By: Erik Ronald, PG
Mining Geology HQ
6 February 2016
Why the role of a Mine Geologist might be the most important at a mine site
I was recently asked “what does a mine geologist actually do?” and at face value, it seems like such a simple question, right? Perhaps a better question would have been “what should a mine geologist do?”. So I’d like to explore this a bit more with my thoughts, a historical perspective and perhaps hear from some mine geologists out there. The role of the Mine Geologist greatly depends on the needs of the business which includes the mining method and complexity of the deposit (i.e. narrow vein v. bulk commodity), but in nearly all cases, there are some fundamentals which are universal to the role. These are essentially:
- Optimize and delineate ore types and waste within mining areas.
- Understand the mine plan (short, medium and long-term) and communicate the geologic uncertainty or risks to the plan.
- Create or maintain the geologic/Resource model.
- Ensure the mill is receiving not just ore but the right kind of ore (keep feeding the beast!)
- Guide the business on options for ore body expansion programs.
- Reconcile your production data to understand plan performance.
Now each of these bullet points are easily stated, but not easily done of course. If you break down each bullet point you’ll see some commonality. A good Mine Geologist needs to first and foremost have a thorough understanding of the deposit geology, hopefully that’s a given though we can debate that later. I’ll argue that a good Mine Geologist also needs to have a multi-disciplinary understanding of the business including: what’s driving the mine plan, what the mill/processing constraints are, what is deleterious to ore and final product, and have a broad understanding of what can positively or negatively affect the business overall.
Additionally, a good Mine Geologist should be able to put their exploration hat on to allow the business to grow beyond the current LOM plan (can we go deeper, where’s the next pit?). So a successful Mine Geologist should be the go-to person for all things geology plus be able to easily communicate what impacts the geology has on the entire value-chain in business terms to anyone from a field technician to upper management. That might sound like a tall order but considering this is what the company expects from Mine Geologists, I think it’s a fair assumption.
Who’s your typical Mine Geologist?
Now here’s where we can run into some issues. Yes, there are some 20+ years experienced Mine Geologists out there who know their operation and orebody like the back of their hand. But, I think this case has become the exception of late. More often than not, the Mine Geologist is someone with zero to 5 years experience out of university and if they’re lucky, they had some resemblance of a grad program. So why would a business whose primary asset is Mineral Resources/Ore Reserves put someone with little to no training in such a critical role to the business as determining ore from waste? Contrast this to our Mining Engineering graduates who typically spend the first few years of their career as operators, schedulers, blasters, surveyors, crew leaders, truck drivers and so forth in order to learn the business. How, as an industry, are we equally preparing the Mine Geologists?
A History Lesson
I decided to have a quick check of historical references to see how the industry today compares to what’s been written in the past. From Wikipedia to 80 year old text books, we see the fundamentals are the same:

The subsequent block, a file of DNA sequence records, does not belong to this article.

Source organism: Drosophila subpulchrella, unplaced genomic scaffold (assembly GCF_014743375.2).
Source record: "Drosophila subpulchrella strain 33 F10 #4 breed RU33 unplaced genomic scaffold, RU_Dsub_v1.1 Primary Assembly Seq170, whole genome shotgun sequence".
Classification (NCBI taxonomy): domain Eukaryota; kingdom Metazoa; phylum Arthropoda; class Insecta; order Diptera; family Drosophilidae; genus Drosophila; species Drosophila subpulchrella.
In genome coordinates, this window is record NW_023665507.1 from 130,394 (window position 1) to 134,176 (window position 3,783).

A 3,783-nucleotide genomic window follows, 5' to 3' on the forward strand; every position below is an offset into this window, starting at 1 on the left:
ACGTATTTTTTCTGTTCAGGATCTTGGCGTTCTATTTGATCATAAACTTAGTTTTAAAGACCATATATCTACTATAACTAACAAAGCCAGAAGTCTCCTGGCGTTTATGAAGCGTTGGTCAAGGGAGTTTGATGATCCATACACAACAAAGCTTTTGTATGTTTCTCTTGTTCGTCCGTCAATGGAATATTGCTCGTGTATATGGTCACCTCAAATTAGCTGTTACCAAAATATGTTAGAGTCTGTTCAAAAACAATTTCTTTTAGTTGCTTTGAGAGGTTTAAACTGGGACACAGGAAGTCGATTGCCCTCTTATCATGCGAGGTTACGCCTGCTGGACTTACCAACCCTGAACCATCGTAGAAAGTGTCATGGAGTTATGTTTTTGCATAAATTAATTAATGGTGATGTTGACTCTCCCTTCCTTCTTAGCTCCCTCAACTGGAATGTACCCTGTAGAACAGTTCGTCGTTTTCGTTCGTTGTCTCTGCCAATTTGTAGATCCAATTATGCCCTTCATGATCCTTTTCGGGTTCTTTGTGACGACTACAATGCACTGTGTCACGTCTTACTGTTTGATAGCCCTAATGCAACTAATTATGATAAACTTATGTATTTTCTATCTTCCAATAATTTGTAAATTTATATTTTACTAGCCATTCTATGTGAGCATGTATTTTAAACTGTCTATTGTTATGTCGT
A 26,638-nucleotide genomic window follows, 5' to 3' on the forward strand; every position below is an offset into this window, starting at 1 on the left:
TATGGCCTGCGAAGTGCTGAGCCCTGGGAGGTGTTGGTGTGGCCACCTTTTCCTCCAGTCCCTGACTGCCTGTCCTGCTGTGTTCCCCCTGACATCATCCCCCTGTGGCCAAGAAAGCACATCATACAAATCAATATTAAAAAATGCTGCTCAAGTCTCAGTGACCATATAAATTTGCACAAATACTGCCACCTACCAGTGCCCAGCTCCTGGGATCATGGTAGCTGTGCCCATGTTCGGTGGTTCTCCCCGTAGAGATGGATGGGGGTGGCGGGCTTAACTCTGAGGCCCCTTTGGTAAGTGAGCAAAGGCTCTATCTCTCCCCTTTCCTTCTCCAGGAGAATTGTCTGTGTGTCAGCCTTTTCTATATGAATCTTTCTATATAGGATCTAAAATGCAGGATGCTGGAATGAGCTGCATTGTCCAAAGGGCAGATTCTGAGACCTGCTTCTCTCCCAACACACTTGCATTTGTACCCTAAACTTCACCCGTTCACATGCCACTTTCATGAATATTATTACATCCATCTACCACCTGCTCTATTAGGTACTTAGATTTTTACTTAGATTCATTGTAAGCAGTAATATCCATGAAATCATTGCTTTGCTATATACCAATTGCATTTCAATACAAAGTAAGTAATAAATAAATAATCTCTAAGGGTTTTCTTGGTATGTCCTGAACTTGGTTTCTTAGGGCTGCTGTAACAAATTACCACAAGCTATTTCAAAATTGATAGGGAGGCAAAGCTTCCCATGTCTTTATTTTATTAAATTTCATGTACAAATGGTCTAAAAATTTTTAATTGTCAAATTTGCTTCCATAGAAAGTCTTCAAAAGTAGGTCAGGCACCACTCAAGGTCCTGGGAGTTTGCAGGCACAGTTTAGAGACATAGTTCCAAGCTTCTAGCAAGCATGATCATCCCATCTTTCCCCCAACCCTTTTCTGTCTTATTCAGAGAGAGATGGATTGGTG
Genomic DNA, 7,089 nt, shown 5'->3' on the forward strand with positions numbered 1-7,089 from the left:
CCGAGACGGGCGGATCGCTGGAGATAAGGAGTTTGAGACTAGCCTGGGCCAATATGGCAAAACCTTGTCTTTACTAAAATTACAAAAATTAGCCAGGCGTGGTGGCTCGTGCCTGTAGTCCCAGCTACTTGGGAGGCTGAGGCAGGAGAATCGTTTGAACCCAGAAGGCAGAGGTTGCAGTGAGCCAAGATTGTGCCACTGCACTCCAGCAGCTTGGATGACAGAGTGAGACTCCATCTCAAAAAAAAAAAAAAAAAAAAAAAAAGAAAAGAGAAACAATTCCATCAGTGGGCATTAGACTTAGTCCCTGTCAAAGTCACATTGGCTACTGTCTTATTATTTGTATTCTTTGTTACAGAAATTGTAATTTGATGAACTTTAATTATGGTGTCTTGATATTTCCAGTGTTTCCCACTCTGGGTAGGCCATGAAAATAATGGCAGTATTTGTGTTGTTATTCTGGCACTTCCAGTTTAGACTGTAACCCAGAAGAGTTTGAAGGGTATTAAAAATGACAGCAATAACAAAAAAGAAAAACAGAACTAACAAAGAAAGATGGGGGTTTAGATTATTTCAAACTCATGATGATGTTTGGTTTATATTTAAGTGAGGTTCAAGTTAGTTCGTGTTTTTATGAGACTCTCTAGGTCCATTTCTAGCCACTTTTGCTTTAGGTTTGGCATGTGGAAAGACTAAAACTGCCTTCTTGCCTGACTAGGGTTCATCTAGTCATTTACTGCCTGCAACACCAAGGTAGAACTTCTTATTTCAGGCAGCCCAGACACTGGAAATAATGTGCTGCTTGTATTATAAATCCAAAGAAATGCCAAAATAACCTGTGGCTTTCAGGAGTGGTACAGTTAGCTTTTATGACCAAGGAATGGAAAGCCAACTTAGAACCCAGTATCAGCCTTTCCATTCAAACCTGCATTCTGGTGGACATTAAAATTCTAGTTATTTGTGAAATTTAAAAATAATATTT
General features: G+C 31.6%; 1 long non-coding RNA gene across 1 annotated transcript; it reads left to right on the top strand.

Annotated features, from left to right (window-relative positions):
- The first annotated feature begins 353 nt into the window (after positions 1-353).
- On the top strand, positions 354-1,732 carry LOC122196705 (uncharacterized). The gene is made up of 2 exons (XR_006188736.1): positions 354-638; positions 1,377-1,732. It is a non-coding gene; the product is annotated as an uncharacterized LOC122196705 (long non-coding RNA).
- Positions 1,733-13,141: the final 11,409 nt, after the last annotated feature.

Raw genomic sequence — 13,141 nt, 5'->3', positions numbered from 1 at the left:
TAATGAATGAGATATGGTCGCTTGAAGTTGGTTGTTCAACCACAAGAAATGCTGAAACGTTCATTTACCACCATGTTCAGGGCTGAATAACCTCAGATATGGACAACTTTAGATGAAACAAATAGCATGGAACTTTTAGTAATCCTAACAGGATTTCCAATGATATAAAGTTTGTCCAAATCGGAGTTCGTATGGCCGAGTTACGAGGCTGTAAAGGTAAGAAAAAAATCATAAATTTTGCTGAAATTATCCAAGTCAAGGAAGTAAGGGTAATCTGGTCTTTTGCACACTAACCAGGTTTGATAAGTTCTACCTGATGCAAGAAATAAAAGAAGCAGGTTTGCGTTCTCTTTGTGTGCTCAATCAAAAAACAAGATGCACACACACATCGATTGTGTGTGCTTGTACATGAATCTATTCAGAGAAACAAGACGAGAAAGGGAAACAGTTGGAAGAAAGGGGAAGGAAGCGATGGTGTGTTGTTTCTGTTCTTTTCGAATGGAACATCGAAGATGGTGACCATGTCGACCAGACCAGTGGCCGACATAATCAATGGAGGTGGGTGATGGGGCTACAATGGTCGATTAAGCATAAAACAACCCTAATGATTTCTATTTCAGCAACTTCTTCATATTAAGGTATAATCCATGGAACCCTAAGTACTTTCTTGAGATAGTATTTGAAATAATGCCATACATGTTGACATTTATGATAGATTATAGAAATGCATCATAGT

- Mining geology is an applied science which combines the principles of economic geology and mining engineering to the development of a defined mineral resource. Mining geologists and engineers work to develop an identified ore deposit to economically extract the ore. (Wikipedia, 2016)
Mine Geology is the process of maximizing the profitable extraction of an ore body. (Yeates, 2003, 5th International Mining Geology Conference).
- Mine geologists are essentially responsible for evaluating known ore bodies and finding more ore. Responsibilities also relate to geologic factors in the design, planning, and operation of a mine; to characteristics of the ore that is handled in the mineral processing plant; and to environmental concerns. (Society of Mining, Metallurgy, and Exploration (SME) Mining Engineering Handbook, 1992, Vol. 1, Chapter 5).
- The Mine Geologist is the custodian of the orebody. The role is to maximize the profitability of the Resource and seek opportunities to improve the profitability through the application of geologic knowledge. (McKinstry, 1948, Mining Geology).
What’s the common theme here? Certainly high expectations. This is a business, businesses need to make profits to survive and the business of mining just happens to be taking geological anomalies and extracting them to produce a saleable product. The geology of our ore bodies are the foundation of the business, thus the geologist needs to understand the business to succeed.
One Thought to Take Away
Whether you’re currently a Mine Geologist or a Mining Executive, consider the importance of Mining Geology to the business and how we have prepared the individuals tasked with delineating revenue (ore) from costs (waste) and what that risk means to our business when margins are tight.
In the coming weeks, I’ll be exploring some recommendations to existing and future Mine Geologists along with the industry overall, in hopes of better matching expectations with reality from both sides. I hope you’ve enjoyed this article and I welcome your thoughts, feedback or stories from across the industry.
For follow-up reading in mining geology, I recommend obtaining the many publications from the International Mining Geology Conferences over the years and check out our page dedicated to Mine Geology.